Our Style

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Our style of martial arts is called Shorin Ryu White Crane.

‘Shorin’ is the Japanese pronunciation of the Chinese “Shaolin.”

Shaolin means ‘young forest.’ It refers to an ancient, influential martial arts training center located at a Buddhist temple complex in what is now Henan Province, China.

A ‘Ryu’ in Japanese is a teaching lineage. ‘Kara’ means empty. ‘Te’ means hands.

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Shorin Ryu is the name adopted by a number of martial arts styles that are practiced on the island of Okinawa.

 

Shuri no Mon sign

 

Okinawa is located between Japan and China. It is part of Japan now, and the people speak Japanese, but for much of its history it was closely associated with China.

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The Okinawan people traveled to China as diplomats, traders and fishermen. There they learned Chinese language, technology, culture and martial arts, especially the martial arts used in the coastal cities of Fujian Province. Among those arts the White Crane style was prominent. Its characteristic sinuous motion unifying the whole body and mind, were suited to increased vitality and vigorous self defense.

The kata we use in our style were transmitted through Shoshin Nagamine’s Matsubayashi-ryu, and have been reunited with Hakustsuru White Crane body mechanics, energy transmission and technique application.

Beginner and intermediate kata:

   ­­­ Fukyugata Ichi – introductory kata by Sensei Nagamine

   二 Fukyugata Ni – introductory kata by Chojun Miyagi

ピンアン 初段五段 Pinan Shodan through Godan – intermediate kata

ナイハンチ 初段 – 三段 Naihanchi Shodan through Sandan – intermediate kata

Black Belt kata:

アーナンクー   Ananku

王 冠   Wankan

鷺 牌   Rohai

汪 楫   Wanshu

拔 塞   Passai

五十四歩   Gojushiho

鎮 闘   Chinto

公 相 君   Kusanku

Sensei Nagamine’s generation learned these kata with Kyan Sensei and others.

kyan 1941

In the pre-industrial times on Okinawa there was no such thing as a ‘civilian.’ Everyone worked – as a farmer or fisherman, trader or artisan. And if there was a threat to the island or to their community everyone pitched in to defend it. Then, when the danger ended, they went back to their homes and jobs and families.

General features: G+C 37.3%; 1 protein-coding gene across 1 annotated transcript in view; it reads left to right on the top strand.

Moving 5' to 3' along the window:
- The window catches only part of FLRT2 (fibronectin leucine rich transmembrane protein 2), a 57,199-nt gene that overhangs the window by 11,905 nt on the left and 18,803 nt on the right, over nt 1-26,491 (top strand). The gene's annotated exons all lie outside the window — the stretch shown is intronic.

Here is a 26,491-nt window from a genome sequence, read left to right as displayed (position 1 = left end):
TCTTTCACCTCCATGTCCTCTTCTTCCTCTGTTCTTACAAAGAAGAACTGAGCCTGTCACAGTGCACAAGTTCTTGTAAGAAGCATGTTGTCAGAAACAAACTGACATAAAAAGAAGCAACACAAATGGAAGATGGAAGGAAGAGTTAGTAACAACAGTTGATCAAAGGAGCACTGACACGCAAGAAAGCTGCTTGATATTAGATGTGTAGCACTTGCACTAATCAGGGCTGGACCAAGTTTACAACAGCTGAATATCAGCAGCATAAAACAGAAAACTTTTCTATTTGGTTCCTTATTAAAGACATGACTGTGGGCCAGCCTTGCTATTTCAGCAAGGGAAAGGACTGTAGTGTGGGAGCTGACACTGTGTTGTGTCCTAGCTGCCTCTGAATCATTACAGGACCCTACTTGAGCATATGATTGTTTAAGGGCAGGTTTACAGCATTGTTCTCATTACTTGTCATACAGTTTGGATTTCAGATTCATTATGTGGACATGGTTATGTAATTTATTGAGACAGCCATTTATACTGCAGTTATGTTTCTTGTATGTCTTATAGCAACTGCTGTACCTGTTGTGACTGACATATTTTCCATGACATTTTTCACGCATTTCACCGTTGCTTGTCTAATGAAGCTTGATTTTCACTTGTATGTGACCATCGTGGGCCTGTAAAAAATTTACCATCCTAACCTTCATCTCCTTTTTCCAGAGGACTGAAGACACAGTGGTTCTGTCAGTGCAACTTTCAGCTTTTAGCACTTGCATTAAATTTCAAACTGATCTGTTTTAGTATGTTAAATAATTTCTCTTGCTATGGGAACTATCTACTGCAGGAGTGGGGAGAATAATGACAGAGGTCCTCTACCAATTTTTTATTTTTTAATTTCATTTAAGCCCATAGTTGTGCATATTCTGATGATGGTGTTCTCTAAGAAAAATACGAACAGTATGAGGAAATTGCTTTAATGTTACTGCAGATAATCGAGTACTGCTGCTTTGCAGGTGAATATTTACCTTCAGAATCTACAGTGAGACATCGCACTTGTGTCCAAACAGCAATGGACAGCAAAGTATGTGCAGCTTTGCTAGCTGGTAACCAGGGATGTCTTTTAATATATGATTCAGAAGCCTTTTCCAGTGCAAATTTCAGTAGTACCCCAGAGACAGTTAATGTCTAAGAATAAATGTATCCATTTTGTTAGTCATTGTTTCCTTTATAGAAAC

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Martial arts were a needed practical skill. Just as everyone needed to know how to grow food or to fish, how to navigate on the water and the land, how to repair their house or get fresh water, everyone needed to know how to take care of themselves and their family.

To cultivate martial art skills they needed consistent practice, in a group.

To encourage a systematic approach our training uses ranks or grades. These are indicated by belt colors – white, green, brown and black. After black belt there is no change of the color of the belt, except as it naturally turns white over time.

The first ranks include tests of mastery of specific katas and other skills demonstrating speed, power, and contact training.

The white belt ranks are Rokyu and Gokyu

Green belt ranks are Yonkyu and Sankyu

Brown Belt ranks are Ni Kyu and Ikkyu

The black belt ranks are Shodan and up.

Yudansha are not limited to specfic kata.  Black belts are introduced to deeper technique, step by step, through advanced kata practice.

 

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Over the years as the ‘traditional martial arts’ were brought to the modernizing world – to the US, Europe and Japan – there was an emphasis on standardizing and simplifying the arts, so people could learn them in a shorter time and benefit from them. This version was widely taught.

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Now, by training with committed Chinese and Okinawan practitioners who preserved their ancient style,

Makiwara

we have access to a martial art that is both profound and practical. Skill in full-body mechanics, energy flow and transmission, technique application, and other dimensions that made Shorin Ryu White Crane and its descendant arts powerful and useful are being practiced again, here.

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Mountain Karate Dojo offers anyone who wants it a means to cultivate a strong mind and an intelligent body, through the practice of Shorin Ryu White Crane Karate.

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(Drawings, prints and paintings on this site are original art by Tarleton Brooks, copyright©1999-2017 Tarleton Brooks )

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